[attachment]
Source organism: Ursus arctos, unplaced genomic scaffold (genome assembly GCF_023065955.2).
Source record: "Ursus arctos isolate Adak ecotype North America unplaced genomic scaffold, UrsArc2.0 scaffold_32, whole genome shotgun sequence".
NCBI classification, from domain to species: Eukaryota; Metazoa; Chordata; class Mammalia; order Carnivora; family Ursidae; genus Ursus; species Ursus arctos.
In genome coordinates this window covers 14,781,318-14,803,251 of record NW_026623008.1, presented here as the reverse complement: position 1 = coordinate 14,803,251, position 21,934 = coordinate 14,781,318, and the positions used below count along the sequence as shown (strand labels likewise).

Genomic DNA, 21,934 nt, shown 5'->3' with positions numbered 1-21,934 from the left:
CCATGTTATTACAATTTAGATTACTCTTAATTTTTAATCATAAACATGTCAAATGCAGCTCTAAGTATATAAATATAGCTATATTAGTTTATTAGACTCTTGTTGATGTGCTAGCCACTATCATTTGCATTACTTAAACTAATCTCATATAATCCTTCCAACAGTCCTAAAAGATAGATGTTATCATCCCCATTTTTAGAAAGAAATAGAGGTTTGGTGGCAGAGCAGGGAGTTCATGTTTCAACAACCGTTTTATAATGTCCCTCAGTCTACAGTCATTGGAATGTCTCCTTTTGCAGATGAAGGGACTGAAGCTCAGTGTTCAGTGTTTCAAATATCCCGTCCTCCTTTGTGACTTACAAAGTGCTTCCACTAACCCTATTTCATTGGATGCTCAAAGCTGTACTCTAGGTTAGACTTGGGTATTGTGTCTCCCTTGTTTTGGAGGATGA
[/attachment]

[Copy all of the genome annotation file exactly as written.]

Source organism: Ursus arctos, unplaced genomic scaffold (genome assembly GCF_023065955.2).
Source record: "Ursus arctos isolate Adak ecotype North America unplaced genomic scaffold, UrsArc2.0 scaffold_32, whole genome shotgun sequence".
NCBI classification, from domain to species: Eukaryota; Metazoa; Chordata; class Mammalia; order Carnivora; family Ursidae; genus Ursus; species Ursus arctos.
In genome coordinates this window covers 14,781,318-14,803,251 of record NW_026623008.1, presented here as the reverse complement: position 1 = coordinate 14,803,251, position 21,934 = coordinate 14,781,318, and the positions used below count along the sequence as shown (strand labels likewise).

Genomic DNA, 21,934 nt, shown 5'->3' with positions numbered 1-21,934 from the left:
CCATGTTATTACAATTTAGATTACTCTTAATTTTTAATCATAAACATGTCAAATGCAGCTCTAAGTATATAAATATAGCTATATTAGTTTATTAGACTCTTGTTGATGTGCTAGCCACTATCATTTGCATTACTTAAACTAATCTCATATAATCCTTCCAACAGTCCTAAAAGATAGATGTTATCATCCCCATTTTTAGAAAGAAATAGAGGTTTGGTGGCAGAGCAGGGAGTTCATGTTTCAACAACCGTTTTATAATGTCCCTCAGTCTACAGTCATTGGAATGTCTCCTTTTGCAGATGAAGGGACTGAAGCTCAGTGTTCAGTGTTTCAAATATCCCGTCCTCCTTTGTGACTTACAAAGTGCTTCCACTAACCCTATTTCATTGGATGCTCAAAGCTGTACTCTAGGTTAGACTTGGGTATTGTGTCTCCCTTGTTTTGGAGGATGA